Concerning the aspect of evaluation, different strategies were used. In three studies, ,, simulated patients were responsible for filling out questionnaires evaluating content and skills of the interviewer. In two studies, , this task fell upon two external evaluators, and in another,  a software content analysis of the transcripts was used, powered by dictionaries built specifically for this purpose. In all studies, the assessors were blinded as to the group each subject belonged to.
Four of the seven studies showed significant differences favoring groups that conducted the training (or had more extensive training in cases of interventional studies with controls). When only the randomized studies are considered, only one of four studies  revealed outcomes that favored the trained group. However, in two of them, , it was found that the test group showed a better performance close to statistical significance.
| Discussion|| |
From the formulation and publication of guidelines for the communicating of bad news, various forms of training for this task became part of the curricula of various undergraduate courses in medicine, residency training, and continuing medical education. The training strategies are varied and often resource- and time-intensive for educators;  there are many models for teaching skills for delivering bad news, and the choice depends on resources available in terms of faculty, Standerdized patients, and curricular time. The availability of new technologies based on the Internet can reduce cost and increase the applicability of these training programs. 
Although previous studies have shown that such training programs provided satisfaction to students and participating physicians and enhanced their confidence to communicate bad news, ,, this review shows that few studies were adequately designed to evaluate the effectiveness of these training programs.
Of the seven controlled trials, four groups showed willingness to undergo training. In two randomized trials, there was a nonsignificant trend in favor of the intervention group. As in the previous studies there was no formal calculation of sample size, it is possible that they did not have sufficient power to detect differences. variation in training methods and evaluation groups between studies also limits the analysis of data. Another limitation of existing studies is that analyzing the outcomes after the completion of training does not permit evaluation of the ability of physicians to retain the learning of long-term skills. Similar limitations occur when investigating the evidence on the effectiveness of general medical training in communication, as evidenced by systematic reviews.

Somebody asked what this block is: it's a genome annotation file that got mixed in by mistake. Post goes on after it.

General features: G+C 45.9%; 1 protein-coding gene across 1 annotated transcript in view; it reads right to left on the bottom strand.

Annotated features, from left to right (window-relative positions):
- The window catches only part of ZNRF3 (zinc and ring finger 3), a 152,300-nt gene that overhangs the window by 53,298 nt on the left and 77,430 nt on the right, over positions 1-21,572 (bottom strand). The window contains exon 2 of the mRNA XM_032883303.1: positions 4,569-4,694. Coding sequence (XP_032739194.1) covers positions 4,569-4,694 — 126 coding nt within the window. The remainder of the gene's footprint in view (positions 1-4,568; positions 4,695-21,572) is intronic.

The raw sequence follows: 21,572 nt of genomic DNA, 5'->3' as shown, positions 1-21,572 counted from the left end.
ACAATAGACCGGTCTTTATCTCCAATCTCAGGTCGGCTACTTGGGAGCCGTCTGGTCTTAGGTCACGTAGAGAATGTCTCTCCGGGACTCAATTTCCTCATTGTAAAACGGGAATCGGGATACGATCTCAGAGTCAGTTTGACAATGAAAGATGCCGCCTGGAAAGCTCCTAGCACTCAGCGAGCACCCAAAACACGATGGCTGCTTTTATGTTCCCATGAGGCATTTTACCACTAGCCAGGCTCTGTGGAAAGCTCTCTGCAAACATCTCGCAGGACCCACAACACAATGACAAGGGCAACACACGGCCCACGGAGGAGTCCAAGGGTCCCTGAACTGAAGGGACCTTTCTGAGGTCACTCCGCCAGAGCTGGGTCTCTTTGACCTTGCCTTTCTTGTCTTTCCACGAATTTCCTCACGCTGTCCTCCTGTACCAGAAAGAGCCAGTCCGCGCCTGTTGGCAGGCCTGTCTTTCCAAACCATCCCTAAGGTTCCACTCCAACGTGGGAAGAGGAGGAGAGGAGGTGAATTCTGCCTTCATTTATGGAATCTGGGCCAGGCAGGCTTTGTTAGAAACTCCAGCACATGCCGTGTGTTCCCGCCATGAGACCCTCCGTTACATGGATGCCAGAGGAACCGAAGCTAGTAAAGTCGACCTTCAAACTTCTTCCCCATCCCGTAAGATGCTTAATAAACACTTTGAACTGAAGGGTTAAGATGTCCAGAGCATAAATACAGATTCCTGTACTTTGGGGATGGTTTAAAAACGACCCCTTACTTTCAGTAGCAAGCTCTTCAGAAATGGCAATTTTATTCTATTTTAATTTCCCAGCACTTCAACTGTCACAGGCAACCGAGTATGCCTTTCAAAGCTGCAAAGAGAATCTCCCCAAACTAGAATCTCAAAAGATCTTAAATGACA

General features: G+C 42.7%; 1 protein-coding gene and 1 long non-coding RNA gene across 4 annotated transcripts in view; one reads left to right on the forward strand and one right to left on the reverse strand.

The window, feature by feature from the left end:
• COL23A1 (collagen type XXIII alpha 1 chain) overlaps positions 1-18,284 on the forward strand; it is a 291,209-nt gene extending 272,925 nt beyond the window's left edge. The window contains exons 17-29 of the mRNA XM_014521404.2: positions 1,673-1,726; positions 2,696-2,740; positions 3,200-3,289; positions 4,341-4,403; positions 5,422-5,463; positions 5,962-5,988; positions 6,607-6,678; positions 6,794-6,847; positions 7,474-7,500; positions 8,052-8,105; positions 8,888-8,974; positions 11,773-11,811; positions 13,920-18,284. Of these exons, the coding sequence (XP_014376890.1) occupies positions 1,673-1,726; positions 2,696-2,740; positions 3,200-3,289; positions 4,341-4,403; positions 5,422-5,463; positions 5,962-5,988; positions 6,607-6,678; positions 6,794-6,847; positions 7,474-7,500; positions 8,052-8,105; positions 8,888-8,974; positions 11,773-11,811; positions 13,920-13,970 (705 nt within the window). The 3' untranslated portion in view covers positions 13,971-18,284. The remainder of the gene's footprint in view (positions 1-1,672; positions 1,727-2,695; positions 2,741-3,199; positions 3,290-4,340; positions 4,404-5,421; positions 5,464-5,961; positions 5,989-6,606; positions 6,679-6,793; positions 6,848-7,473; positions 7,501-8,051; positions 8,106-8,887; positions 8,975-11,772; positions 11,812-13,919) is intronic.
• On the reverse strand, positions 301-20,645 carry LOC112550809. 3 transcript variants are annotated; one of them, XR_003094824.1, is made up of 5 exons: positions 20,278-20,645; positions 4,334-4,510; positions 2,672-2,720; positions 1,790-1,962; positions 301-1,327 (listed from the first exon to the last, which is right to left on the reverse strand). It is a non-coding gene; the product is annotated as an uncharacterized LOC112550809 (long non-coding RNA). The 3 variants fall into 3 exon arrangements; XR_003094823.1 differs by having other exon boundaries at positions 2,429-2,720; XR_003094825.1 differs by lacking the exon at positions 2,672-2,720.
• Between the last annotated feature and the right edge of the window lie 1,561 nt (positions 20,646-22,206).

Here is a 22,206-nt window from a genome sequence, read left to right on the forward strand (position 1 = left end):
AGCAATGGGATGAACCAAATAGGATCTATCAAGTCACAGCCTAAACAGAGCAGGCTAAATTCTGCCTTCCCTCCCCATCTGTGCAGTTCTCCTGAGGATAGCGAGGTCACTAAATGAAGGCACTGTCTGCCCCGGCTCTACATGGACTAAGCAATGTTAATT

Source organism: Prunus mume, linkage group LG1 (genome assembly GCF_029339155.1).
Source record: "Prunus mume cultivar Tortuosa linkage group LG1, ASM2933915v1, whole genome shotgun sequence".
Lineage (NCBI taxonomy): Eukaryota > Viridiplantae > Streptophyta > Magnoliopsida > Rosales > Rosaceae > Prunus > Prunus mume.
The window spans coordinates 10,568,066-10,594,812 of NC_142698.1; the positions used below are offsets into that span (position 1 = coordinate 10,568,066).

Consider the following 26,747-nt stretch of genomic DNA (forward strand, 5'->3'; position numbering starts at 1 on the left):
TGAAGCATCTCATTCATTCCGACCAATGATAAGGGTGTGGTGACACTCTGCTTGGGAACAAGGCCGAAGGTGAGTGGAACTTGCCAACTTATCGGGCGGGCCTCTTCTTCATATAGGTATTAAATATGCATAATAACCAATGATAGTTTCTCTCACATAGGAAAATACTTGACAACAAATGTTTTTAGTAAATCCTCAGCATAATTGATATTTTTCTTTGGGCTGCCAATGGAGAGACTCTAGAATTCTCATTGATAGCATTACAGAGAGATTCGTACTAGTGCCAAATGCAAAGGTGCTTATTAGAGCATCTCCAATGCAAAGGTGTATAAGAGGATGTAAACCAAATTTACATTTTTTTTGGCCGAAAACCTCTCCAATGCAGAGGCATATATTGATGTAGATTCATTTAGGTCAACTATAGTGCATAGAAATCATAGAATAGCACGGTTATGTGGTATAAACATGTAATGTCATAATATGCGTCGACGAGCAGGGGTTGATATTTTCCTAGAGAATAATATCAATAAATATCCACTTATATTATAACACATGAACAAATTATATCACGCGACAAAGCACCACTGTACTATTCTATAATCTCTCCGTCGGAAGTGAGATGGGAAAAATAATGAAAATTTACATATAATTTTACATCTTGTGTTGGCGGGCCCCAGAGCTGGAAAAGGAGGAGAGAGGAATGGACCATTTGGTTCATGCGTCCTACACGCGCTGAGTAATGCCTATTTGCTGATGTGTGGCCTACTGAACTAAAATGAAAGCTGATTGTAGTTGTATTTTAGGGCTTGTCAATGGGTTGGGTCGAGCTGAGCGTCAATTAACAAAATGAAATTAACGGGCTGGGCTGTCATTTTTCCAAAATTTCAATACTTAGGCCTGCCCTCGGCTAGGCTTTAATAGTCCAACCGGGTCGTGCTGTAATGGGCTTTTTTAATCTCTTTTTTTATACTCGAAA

Although the focus of the guidelines for communicating bad news is ultimately to reduce anxiety and improve understanding and patient adherence,  all trials assessed here, with one exception-and most trials were not controlled-had as the main outcome, changes in behavior of medical students. The only randomized controlled trial that evaluated the reduction in anxiety score of the patients failed to show benefits of training.  The scarcity of trials evaluating outcomes related to patients is most likely related to the difficulties in planning and executing such trials.
This review shows that there is concern about the quality of communication of bad news to the patient, but could not conclude unequivocally that training of medical students and resident physicians can be beneficial for them to acquire the skills deemed necessary.
Finally, one must consider that there are differences in the forms of verbal and nonverbal communication between different cultures and, therefore, conducting controlled studies at local, national, and international levels is highly encouraged.
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[Table 1], [Table 2]